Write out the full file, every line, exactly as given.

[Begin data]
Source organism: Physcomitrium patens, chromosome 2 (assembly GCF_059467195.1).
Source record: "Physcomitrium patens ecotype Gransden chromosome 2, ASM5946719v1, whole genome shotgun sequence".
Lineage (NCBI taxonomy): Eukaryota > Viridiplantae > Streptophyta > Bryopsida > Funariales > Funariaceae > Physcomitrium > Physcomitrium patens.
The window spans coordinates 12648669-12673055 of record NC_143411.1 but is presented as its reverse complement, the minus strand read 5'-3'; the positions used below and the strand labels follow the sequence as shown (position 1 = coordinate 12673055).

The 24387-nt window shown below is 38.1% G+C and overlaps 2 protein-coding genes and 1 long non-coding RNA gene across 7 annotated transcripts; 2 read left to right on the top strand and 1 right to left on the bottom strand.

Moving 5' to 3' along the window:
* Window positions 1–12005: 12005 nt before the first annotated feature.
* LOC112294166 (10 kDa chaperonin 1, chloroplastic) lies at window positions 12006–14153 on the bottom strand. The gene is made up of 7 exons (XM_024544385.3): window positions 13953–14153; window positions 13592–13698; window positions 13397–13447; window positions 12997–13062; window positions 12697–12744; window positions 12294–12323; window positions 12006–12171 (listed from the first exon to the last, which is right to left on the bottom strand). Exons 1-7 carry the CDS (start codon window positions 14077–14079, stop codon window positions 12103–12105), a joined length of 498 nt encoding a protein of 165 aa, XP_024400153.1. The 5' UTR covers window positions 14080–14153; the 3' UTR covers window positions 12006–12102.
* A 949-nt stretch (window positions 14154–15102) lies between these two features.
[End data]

Source organism: Physcomitrium patens, chromosome 2 (assembly GCF_059467195.1).
Source record: "Physcomitrium patens ecotype Gransden chromosome 2, ASM5946719v1, whole genome shotgun sequence".
Lineage (NCBI taxonomy): Eukaryota > Viridiplantae > Streptophyta > Bryopsida > Funariales > Funariaceae > Physcomitrium > Physcomitrium patens.
The window spans coordinates 12648669-12673055 of record NC_143411.1 but is presented as its reverse complement, the minus strand read 5'-3'; the positions used below and the strand labels follow the sequence as shown (position 1 = coordinate 12673055).

The 24387-nt window shown below is 38.1% G+C and overlaps 2 protein-coding genes and 1 long non-coding RNA gene across 7 annotated transcripts; 2 read left to right on the top strand and 1 right to left on the bottom strand.

Moving 5' to 3' along the window:
* Window positions 1–12005: 12005 nt before the first annotated feature.
* LOC112294166 (10 kDa chaperonin 1, chloroplastic) lies at window positions 12006–14153 on the bottom strand. The gene is made up of 7 exons (XM_024544385.3): window positions 13953–14153; window positions 13592–13698; window positions 13397–13447; window positions 12997–13062; window positions 12697–12744; window positions 12294–12323; window positions 12006–12171 (listed from the first exon to the last, which is right to left on the bottom strand). Exons 1-7 carry the CDS (start codon window positions 14077–14079, stop codon window positions 12103–12105), a joined length of 498 nt encoding a protein of 165 aa, XP_024400153.1. The 5' UTR covers window positions 14080–14153; the 3' UTR covers window positions 12006–12102.
* A 949-nt stretch (window positions 14154–15102) lies between these two features.